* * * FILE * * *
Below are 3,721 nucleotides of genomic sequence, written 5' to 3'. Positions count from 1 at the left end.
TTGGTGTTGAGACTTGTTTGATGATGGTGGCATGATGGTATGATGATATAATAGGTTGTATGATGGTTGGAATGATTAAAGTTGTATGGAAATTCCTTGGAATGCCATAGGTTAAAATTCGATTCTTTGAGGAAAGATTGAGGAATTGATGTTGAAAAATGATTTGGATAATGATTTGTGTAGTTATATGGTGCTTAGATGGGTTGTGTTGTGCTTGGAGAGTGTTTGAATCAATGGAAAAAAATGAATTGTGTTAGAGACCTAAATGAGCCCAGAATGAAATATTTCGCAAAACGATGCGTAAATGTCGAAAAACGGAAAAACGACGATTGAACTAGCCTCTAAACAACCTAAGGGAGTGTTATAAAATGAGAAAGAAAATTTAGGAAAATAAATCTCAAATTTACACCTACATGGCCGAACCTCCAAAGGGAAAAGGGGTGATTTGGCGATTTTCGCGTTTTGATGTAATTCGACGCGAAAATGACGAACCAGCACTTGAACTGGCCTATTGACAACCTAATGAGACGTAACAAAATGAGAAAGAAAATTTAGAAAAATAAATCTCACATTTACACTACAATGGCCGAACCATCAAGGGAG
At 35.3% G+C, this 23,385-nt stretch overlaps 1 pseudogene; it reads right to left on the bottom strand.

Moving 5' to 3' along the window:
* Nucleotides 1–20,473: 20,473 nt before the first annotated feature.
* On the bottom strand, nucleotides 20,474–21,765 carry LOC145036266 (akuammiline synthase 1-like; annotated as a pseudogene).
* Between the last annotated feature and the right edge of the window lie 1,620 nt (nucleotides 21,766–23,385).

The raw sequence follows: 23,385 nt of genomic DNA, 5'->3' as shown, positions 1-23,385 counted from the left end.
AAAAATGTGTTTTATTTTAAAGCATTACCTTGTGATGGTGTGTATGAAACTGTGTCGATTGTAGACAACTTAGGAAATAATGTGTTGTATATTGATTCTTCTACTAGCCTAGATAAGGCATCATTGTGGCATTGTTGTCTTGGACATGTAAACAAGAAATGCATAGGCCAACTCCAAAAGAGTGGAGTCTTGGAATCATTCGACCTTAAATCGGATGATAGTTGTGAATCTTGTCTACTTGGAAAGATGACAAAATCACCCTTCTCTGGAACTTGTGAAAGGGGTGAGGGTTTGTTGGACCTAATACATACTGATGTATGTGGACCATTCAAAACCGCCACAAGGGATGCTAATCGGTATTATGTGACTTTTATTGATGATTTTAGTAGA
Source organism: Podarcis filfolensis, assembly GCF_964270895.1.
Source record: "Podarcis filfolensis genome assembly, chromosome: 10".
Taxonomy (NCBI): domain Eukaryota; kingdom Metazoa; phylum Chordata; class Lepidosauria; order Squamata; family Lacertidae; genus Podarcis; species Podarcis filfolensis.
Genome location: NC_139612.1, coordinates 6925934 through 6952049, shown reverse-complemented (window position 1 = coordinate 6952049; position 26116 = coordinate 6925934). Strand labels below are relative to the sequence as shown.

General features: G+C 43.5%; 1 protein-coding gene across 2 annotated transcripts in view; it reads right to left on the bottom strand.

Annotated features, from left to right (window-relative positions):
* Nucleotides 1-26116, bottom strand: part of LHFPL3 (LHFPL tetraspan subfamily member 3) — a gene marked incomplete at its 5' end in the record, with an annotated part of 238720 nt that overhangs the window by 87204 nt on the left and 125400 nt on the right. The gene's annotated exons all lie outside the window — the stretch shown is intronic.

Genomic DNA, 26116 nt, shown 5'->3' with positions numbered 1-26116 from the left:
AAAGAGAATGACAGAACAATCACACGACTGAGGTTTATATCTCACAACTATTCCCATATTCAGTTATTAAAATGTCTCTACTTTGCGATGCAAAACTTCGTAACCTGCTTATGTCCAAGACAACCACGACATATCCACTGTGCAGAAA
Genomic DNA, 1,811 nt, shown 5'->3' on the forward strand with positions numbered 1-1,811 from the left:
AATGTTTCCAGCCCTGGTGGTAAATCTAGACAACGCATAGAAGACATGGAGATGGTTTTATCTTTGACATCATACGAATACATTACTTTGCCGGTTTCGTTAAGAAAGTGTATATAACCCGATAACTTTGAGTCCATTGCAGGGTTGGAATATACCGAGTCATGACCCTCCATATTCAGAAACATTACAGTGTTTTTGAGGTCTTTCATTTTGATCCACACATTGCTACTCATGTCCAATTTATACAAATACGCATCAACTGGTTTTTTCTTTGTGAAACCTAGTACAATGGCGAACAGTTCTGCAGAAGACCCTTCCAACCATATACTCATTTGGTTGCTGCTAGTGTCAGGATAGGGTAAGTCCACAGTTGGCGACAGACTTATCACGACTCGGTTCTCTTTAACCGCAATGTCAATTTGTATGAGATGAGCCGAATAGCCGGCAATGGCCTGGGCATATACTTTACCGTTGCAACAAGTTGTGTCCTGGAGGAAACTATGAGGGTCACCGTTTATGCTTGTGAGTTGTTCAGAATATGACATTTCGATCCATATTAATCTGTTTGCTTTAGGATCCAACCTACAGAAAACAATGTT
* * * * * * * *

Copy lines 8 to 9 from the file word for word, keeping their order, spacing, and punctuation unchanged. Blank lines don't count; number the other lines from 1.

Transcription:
The raw sequence follows: 23,385 nt of genomic DNA, 5'->3' as shown, positions 1-23,385 counted from the left end.
AAAAATGTGTTTTATTTTAAAGCATTACCTTGTGATGGTGTGTATGAAACTGTGTCGATTGTAGACAACTTAGGAAATAATGTGTTGTATATTGATTCTTCTACTAGCCTAGATAAGGCATCATTGTGGCATTGTTGTCTTGGACATGTAAACAAGAAATGCATAGGCCAACTCCAAAAGAGTGGAGTCTTGGAATCATTCGACCTTAAATCGGATGATAGTTGTGAATCTTGTCTACTTGGAAAGATGACAAAATCACCCTTCTCTGGAACTTGTGAAAGGGGTGAGGGTTTGTTGGACCTAATACATACTGATGTATGTGGACCATTCAAAACCGCCACAAGGGATGCTAATCGGTATTATGTGACTTTTATTGATGATTTTAGTAGA